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The House Bonga

Category: Part IV

Source: Folklore Of The Santal Parganas

Once upon a time there was a house bonga who lived in the house
of the headman of a certain village; and it was a shocking thief;
it used to steal every kind of grain and food, cooked and uncooked;
out of the houses of the villagers. The villagers knew what was going
on but could never catch it.

One evening however the bonga was coming along with a pot of boiled
rice which it had stolen, when one of the villagers suddenly came upon
it face to face; the bonga slunk into the hedge but the villager
saw it clearly and flung his stick at it, whereupon the bonga got
frightened and dropped the pot of rice on the ground so that it was
smashed to pieces and fled. The villager pursued the bonga till he
saw it enter the headman's house. Then he went home, intending the
next morning to show the neighbours the spilt rice lying on the path;
but when the morning came he found that the rice had been removed,
so he kept quiet.

At midday he heard the headman's servants complaining that the rice
which had been given them for breakfast was so dirty and muddy that
some of them had not been able to eat it at all; then he asked how
they were usually fed "Capitally," they answered "we get most varied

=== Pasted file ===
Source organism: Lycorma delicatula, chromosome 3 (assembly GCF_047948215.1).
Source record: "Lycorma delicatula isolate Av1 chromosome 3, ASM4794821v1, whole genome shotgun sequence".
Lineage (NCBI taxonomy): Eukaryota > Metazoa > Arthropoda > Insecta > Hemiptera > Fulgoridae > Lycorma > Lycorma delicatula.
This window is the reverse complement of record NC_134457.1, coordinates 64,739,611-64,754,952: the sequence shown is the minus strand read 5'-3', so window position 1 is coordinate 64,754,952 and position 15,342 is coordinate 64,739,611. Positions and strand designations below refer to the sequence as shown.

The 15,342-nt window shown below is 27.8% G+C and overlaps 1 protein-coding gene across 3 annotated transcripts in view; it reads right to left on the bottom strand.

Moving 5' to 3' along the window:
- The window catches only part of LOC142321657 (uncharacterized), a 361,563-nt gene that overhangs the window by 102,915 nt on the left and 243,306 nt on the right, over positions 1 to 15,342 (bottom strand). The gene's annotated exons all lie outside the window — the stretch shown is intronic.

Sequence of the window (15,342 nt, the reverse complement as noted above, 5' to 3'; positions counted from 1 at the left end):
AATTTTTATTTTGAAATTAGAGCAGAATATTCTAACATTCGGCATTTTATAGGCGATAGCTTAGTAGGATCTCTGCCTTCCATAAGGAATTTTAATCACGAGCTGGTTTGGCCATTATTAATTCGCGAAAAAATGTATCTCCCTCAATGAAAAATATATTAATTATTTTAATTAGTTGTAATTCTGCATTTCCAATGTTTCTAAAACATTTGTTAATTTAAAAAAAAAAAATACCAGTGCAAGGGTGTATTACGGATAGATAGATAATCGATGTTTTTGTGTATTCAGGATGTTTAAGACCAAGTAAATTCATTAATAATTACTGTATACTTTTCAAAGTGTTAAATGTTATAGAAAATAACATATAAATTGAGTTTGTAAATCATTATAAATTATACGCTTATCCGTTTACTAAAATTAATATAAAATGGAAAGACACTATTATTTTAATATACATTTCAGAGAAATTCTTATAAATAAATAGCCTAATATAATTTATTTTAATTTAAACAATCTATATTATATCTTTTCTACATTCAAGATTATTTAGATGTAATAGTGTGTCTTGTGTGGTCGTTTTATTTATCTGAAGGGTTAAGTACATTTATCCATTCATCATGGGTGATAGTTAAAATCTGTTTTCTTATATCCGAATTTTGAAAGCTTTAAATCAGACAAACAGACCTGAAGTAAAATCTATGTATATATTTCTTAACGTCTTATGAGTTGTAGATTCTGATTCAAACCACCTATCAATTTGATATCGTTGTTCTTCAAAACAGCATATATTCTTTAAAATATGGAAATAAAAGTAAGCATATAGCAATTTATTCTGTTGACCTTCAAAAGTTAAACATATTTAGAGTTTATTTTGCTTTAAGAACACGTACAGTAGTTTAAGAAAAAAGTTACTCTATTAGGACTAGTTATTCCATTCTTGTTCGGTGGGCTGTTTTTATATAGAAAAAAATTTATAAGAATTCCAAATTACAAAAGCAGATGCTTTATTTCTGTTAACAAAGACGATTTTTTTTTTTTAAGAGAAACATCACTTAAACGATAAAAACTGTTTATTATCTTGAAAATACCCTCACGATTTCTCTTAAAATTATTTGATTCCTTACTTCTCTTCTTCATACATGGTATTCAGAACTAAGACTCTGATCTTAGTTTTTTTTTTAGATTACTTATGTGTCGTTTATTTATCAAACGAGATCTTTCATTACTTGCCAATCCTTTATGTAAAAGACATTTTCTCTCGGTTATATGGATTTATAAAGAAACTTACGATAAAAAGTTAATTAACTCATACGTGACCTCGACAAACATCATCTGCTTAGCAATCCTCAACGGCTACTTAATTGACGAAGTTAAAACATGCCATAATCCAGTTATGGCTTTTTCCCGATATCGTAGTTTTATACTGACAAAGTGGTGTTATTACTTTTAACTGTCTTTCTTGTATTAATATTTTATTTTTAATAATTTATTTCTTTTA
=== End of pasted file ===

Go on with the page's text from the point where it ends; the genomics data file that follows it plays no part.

meals, often with turmeric and pulse or vegetables added to the rice;
but that is only for the morning meal; for supper we get only plain
rice." "Now, I can tell you the reason of that" said the villager,
"there is a greedy bonga in your house who goes stealing food at
night and puts some of what he gets into your pots for your morning
meal." "That's a fine story" said the servants: "No, it's true" said
the villager, and told them how the evening before he had made the
bonga drop the rice and how afterwards it had been scraped up off
the ground; and when they heard this they believed him because they
had found the mud in their food.

Some time afterwards the same man saw the bonga again at night
making off with some heads of Indian corn; so he woke up a friend
and they both took sticks and headed off the bonga, who threw down
the Indian corn and ran away to the headman's house. Then they woke
up the headman and told him that a thief had run into his house. So
he lit a lamp and went in to look, and they could hear the bonga
running about all over the house making a great clatter and trying to
hide itself; but they could not see it. Then they took the headman to
see the Indian corn which the bonga had dropped in its flight. The
next day the villagers met and fined the headman for having the
bonga in his house; and from that time the bonga did not steal
in that village, and whenever the two men who had chased it visited
the headman's house the bonga was heard making a great clatter as
it rushed about trying to hide.

Next: The Sarsagun Maiden

Previous: Lakhan And The Bongas

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